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Boeing adds resources to improve Norwegian 787 reliability

At a press conference in Oslo Jan. 24, Boeing VP 787 support and services Mike Fleming said the reliability rate had increased from 97% in October to “around 98%” now. Norwegian has faced a series of glitches and teething troubles with its 787s, the first of which was delivered in June, resulting in the carrier having to hire in replacement aircraft at short notice. ( More...

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PhotoFinish 4
Norwegian is paying for GoldCare. So they do deserve the special treatment.
Kent Thompson 1
So Boeing gives one customer better service (when it comes to fixing problems) than it does with another customer for the same type of airplane if they pay Boeing extra to get it?
PhotoFinish 1
Sure. Norwegian is paying for that service. All other airlines are paying someone to service the plane or are servicing the planes themselves.

Each airline can pay their maintenance service companies and/or in-house maintenance dept to set up a similar level of service.

Every airline had the option to pay Beoing to service their Dreamliners. The airlines that don't pay for the extra service can't expect to get that extra service for FREE.
Er.A.K. Mittal -1
Will Norwegians be still to blame IF something goes wrong with 787 ?
Another interesting Q for the sake of knowledge.
The whole world, including Non Americans have been operating for decades Boeing 7XX fleets without any out-of-the routine problems. So why with 787 ?
Any feedback from American users of 787 ?
Or 787 was created for Non Americans only ?
My aim is to correct the anti Non American attitude that floats so often on this supposedly neutral internet portal "FlightAware" .
Todd Baldwin 3
A quick search will show that United had it's share of 787 problems. I have seen one or two commenters with definite biases (one of whom I haven't seen commenting in awhile, I don't see a site wide non-american prejuidice as you claim.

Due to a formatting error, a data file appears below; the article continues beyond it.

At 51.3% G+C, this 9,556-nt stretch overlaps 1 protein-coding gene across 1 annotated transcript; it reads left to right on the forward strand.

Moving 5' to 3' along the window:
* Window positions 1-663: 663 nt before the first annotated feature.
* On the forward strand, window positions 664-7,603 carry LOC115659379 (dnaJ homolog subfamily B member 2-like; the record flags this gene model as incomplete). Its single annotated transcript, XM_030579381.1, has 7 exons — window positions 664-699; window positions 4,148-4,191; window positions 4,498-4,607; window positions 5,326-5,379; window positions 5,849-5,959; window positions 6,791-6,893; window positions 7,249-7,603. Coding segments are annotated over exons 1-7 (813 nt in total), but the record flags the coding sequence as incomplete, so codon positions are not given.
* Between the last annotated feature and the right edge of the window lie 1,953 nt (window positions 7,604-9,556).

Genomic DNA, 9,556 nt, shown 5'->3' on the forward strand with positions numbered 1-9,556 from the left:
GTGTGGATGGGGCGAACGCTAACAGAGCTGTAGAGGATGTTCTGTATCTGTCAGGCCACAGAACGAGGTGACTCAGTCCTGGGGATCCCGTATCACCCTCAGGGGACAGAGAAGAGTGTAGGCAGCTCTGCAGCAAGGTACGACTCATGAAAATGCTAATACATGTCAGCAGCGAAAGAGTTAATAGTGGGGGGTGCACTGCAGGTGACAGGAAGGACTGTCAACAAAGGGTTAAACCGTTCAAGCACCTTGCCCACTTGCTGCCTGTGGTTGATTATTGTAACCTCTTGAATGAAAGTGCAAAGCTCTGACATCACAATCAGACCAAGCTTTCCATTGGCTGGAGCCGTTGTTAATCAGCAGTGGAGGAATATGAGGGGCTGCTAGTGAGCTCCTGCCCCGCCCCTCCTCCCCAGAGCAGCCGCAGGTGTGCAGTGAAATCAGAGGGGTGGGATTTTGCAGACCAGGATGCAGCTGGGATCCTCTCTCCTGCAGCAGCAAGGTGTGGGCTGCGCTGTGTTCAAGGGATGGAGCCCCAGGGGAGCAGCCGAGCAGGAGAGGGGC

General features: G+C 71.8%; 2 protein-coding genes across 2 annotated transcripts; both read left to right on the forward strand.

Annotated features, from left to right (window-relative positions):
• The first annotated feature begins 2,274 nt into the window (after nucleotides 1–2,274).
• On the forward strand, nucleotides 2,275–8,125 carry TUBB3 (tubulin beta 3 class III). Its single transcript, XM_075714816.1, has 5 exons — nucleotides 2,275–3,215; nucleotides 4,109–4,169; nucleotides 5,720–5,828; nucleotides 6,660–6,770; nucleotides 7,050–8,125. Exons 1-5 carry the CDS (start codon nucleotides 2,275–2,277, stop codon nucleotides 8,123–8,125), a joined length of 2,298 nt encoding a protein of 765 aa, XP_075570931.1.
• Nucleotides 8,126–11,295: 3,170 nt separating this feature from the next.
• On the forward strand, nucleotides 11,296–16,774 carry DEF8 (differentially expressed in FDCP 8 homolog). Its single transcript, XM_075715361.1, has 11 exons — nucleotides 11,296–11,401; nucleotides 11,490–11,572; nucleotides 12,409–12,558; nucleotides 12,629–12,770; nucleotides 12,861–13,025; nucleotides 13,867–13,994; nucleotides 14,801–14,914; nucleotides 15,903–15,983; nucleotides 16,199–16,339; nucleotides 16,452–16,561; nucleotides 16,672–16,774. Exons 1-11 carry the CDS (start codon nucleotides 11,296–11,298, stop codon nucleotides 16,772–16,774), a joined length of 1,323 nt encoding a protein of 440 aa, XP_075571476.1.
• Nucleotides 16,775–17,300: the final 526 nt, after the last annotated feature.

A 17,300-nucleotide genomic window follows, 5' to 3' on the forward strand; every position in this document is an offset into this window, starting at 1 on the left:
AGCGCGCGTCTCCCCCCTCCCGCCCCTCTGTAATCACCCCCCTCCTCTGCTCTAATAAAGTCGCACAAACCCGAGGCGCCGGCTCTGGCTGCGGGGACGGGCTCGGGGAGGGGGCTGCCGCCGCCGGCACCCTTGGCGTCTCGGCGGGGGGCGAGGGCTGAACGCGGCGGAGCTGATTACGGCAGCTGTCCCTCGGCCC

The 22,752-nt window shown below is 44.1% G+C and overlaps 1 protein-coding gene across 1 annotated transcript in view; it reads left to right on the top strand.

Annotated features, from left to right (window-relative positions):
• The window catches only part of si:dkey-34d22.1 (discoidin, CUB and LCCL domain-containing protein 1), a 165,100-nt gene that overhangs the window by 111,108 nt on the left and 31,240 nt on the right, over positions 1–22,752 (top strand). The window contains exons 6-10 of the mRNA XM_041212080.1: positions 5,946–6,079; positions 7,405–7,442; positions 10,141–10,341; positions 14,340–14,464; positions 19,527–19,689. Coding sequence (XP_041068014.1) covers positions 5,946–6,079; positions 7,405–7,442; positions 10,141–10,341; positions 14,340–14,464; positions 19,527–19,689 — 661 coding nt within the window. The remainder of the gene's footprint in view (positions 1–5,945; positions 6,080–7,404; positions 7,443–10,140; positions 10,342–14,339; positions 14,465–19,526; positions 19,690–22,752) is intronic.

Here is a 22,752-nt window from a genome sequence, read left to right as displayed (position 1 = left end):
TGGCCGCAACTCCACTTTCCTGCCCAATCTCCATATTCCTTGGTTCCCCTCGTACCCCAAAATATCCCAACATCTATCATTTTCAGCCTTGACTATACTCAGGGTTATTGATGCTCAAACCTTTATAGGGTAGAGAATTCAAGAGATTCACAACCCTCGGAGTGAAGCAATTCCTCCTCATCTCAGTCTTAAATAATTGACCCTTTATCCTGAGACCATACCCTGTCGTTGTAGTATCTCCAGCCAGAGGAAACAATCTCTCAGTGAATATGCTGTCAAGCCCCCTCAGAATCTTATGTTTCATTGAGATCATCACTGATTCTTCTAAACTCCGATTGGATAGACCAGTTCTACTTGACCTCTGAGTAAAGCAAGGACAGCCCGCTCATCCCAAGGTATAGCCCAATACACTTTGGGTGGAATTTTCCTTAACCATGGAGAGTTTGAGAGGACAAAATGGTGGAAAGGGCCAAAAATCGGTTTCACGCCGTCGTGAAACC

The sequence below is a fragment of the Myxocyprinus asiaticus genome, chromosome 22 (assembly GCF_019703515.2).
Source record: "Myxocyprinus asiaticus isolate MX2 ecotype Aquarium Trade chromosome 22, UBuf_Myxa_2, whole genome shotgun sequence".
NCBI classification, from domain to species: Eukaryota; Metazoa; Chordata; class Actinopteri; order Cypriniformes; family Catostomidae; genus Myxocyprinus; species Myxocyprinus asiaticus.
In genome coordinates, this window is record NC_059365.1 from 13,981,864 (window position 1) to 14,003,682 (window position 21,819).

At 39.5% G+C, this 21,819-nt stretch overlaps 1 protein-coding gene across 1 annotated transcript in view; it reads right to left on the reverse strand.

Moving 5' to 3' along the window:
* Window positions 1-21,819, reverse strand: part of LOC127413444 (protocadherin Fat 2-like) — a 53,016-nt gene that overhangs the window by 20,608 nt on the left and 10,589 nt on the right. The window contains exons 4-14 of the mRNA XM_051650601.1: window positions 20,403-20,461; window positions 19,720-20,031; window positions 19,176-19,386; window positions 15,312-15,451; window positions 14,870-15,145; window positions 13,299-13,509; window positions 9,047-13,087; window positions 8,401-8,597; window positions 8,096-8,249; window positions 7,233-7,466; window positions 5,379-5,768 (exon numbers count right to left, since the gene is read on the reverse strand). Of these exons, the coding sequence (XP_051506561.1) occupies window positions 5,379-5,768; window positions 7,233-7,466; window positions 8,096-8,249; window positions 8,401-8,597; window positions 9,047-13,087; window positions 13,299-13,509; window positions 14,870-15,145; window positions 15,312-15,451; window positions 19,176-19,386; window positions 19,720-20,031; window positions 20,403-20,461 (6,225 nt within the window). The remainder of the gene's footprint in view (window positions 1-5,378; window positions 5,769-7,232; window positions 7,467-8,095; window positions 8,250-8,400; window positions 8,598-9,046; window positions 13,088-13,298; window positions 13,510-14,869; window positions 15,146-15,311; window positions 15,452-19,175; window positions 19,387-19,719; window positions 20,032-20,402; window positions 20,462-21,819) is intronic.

PhotoFinish 2
I figured it was wiser to address the topic and ignore the baiting.
Todd Baldwin 1
I thought about that, right after I hit enter. The Oh No second.
PhotoFinish 1
If you read some of the other articles, you will notice that it took 4 years after launch to get the 777 to 99% reliability. The 787 is on the same trajectory.

If not for the battery issue and the temporary fleet grounding, the two planes would've has very similar initial troubleshooting periods.

A few notes:
1. The world is more connected so every little incident gets wide exposure.
2. The 787 includes lots of new technologies, so the introduction of these may cause slightly more troubleshooting than otherwise necessary.
3. The 787 was widely sub-contracted out. Boeing had to build up its' competencies in coordinating a complex supply chain. They outsourced some of the design of individual components to their fabricators. Getting all the parts to work together took additional effort. These competencies will be useful in making future new planes.

4. If the whole plane had been built in-house by Boeing, it would've had fewer issues.

5. At worse, the plane had about 96% reliability, which is only about an extra 1% (as compared to 777, the most reliable widebody's initial reliability.

6. Boeing has been actively tracking each plane, noting every incident and every indication, tracking each issue, and redesigning any part that continues to creates 'issues' and affects customer flight reliability.

They'll probably need another redesign on the battery, as they come to understand the underlying design issues. The current work-around should capably handle most battery malfunctions, protecting the plane and passengers. Lightweight battery power technolgies perfected for the 787 will be useful for all future planes.
Gary Bennett 1
Thank you for #3 and #4 we are in agreement...


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